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Choosing Best Ovarian Cancer Drug May Be Aided by Genetics

By HERWriter
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Choice of Best Ovarian Cancer Drug May Be Aided by Genetics Divakaran Dileep/PhotoSpin

Research suggests that genetic testing may one day help doctors choose the most effective drug to treat an individual woman’s ovarian cancer. Researchers at the University of Colorado Cancer Center and University of Virginia reported their findings in the journal PloS ONE.

Ovarian cancer that starts in a woman’s ovaries. Women have two ovaries located on each side of the uterus in the abdomen. The ovaries produce eggs and release the hormones estrogen and progesterone.

The American Cancer Society estimates that nearly 22,000 new cases of ovarian cancer will be diagnosed in 2014, and over 14,000 women will die from the disease this year. Ovarian cancer ranks fifth overall in cancer deaths for women, but is the most deadly of all women’s reproductive cancers.

Currently there is no test for early detection of ovarian cancer. This means ovarian cancer is often not diagnosed until it has spread into the pelvis or abdomen, making it much more difficult to treat.

Three drugs are commonly used to treat ovarian cancer: paclitaxel, cyclophosphamide and topotecan. According to the research teams in Virginia and Colorado, the odds of choosing the best of these drugs to treat a specific woman’s cancer can be significantly increased using genetic testing.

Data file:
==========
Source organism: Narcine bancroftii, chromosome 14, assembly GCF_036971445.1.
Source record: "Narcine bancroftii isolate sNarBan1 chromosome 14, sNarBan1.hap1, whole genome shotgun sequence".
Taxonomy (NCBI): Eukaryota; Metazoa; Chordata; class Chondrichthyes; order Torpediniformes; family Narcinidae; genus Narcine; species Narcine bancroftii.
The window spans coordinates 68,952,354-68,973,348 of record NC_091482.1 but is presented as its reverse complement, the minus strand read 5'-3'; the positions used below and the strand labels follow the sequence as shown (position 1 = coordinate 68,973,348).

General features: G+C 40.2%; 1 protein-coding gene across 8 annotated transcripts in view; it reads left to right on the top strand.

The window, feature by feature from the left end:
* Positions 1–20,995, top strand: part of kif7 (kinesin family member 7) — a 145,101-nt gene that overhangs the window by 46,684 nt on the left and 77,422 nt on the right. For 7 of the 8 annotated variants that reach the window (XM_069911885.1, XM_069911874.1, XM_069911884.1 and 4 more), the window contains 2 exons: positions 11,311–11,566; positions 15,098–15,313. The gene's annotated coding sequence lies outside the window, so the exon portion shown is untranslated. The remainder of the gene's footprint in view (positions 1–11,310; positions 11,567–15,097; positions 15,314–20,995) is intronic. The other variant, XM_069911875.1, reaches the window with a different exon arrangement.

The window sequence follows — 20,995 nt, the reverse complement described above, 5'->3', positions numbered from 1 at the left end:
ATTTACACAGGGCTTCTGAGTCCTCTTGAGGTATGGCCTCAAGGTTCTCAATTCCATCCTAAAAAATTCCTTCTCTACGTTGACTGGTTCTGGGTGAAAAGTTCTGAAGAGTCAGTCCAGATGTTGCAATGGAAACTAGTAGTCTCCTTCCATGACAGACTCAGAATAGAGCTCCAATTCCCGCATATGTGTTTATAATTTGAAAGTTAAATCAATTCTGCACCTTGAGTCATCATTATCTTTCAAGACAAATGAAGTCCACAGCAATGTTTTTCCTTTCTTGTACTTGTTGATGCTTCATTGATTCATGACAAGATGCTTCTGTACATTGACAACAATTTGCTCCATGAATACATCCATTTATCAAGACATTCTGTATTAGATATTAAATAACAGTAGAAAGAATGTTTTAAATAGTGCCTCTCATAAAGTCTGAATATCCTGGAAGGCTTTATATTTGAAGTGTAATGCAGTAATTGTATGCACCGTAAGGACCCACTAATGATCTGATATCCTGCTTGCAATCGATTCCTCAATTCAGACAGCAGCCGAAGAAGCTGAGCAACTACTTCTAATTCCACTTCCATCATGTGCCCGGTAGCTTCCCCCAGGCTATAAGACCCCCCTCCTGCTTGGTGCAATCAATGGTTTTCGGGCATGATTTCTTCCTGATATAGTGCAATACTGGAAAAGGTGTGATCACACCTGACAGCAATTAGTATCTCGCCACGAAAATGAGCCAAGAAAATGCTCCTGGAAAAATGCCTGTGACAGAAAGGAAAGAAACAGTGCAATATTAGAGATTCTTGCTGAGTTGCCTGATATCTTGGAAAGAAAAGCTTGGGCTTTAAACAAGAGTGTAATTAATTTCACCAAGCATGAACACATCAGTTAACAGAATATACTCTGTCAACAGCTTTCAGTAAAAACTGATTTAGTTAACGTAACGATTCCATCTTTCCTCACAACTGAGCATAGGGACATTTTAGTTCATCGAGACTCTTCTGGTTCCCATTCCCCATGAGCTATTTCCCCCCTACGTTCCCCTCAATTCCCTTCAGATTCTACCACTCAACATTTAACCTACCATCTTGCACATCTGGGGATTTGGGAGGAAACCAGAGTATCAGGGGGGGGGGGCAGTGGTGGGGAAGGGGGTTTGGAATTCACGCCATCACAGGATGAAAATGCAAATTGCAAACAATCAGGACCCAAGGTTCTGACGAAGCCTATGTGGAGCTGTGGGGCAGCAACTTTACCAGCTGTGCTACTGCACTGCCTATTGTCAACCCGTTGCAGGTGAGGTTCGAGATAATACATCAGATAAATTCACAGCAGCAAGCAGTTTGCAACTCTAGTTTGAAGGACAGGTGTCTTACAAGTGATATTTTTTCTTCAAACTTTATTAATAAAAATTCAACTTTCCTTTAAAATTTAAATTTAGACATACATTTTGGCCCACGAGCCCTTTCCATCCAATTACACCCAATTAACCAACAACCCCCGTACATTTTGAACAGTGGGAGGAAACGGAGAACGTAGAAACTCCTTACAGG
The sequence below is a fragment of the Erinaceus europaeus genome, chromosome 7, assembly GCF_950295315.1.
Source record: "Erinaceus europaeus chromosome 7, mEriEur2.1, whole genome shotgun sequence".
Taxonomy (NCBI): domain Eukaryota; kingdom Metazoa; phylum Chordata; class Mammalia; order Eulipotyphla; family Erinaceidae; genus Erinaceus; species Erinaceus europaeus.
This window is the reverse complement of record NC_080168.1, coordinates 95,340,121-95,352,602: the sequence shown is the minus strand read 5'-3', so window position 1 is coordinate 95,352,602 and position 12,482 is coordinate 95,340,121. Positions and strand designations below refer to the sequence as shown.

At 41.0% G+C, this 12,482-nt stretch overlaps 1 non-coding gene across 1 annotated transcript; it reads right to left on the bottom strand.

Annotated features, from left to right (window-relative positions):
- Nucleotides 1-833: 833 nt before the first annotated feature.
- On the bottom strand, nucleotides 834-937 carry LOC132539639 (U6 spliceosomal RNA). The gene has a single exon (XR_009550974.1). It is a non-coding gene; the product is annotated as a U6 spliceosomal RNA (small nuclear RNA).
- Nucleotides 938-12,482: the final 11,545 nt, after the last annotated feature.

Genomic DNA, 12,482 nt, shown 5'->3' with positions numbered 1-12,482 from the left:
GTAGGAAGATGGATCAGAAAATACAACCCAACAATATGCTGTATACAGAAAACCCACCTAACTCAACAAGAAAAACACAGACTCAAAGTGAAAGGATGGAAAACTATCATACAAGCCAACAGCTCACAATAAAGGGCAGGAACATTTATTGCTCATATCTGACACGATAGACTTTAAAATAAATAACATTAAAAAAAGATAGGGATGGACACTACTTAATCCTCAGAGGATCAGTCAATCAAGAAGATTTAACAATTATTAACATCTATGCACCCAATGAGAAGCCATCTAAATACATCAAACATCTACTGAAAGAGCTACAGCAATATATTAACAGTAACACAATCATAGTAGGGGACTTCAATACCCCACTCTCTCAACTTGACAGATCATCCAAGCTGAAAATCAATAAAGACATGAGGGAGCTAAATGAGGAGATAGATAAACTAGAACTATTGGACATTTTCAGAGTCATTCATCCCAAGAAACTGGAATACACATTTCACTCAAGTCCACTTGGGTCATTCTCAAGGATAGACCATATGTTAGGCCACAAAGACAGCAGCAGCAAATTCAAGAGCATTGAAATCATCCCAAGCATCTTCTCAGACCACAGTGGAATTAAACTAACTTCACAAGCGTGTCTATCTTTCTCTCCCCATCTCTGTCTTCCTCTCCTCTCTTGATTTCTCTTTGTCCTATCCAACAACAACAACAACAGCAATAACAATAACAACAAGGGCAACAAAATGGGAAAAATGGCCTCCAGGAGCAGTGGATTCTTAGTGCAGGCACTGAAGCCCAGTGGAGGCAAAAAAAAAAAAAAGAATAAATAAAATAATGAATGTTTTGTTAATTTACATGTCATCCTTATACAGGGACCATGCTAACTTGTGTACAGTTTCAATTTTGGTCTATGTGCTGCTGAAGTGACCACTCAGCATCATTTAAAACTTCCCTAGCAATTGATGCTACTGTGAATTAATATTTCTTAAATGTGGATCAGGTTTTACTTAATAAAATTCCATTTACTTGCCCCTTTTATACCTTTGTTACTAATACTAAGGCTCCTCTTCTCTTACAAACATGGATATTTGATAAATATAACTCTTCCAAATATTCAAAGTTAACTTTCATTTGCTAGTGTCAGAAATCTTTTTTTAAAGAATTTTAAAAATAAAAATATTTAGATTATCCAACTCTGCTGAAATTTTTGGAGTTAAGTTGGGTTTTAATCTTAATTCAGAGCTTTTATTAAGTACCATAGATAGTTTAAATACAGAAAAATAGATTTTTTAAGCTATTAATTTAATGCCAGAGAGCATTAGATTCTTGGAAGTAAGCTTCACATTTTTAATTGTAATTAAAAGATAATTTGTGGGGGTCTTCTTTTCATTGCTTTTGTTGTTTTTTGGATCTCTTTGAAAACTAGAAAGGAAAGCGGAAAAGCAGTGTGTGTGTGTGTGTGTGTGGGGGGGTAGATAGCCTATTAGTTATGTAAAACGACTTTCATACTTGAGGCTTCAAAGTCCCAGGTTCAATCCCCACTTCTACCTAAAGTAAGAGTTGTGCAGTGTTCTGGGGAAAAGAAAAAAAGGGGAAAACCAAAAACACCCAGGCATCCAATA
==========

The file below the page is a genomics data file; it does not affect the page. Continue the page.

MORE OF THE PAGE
The scientists studied tumor samples from four groups of 783 patients who had been treated for ovarian cancer. The method known as CO-eXpression gENe analysis (COXEN) allowed them to examine and sort data from thousands of tumor samples to uncover differences between tumors that responded to each of the three drugs.

Using this information, they were able to select what would have been the best drug treatment for each patient in the study, and compare that information to the actual treatment the patients had received.

"The model allowed us to ask what would have been the right drug in each case, how could we have known from the tumor's genetics and what difference it made," said Jennifer R. Diamond, MD, CU Cancer Center investigator and medical oncologist at the University of Colorado Hospital.

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We value and respect our HERWriters' experiences, but everyone is different. Many of our writers are speaking from personal experience, and what's worked for them may not work for you. Their articles are not a substitute for medical advice, although we hope you can gain knowledge from their insight.

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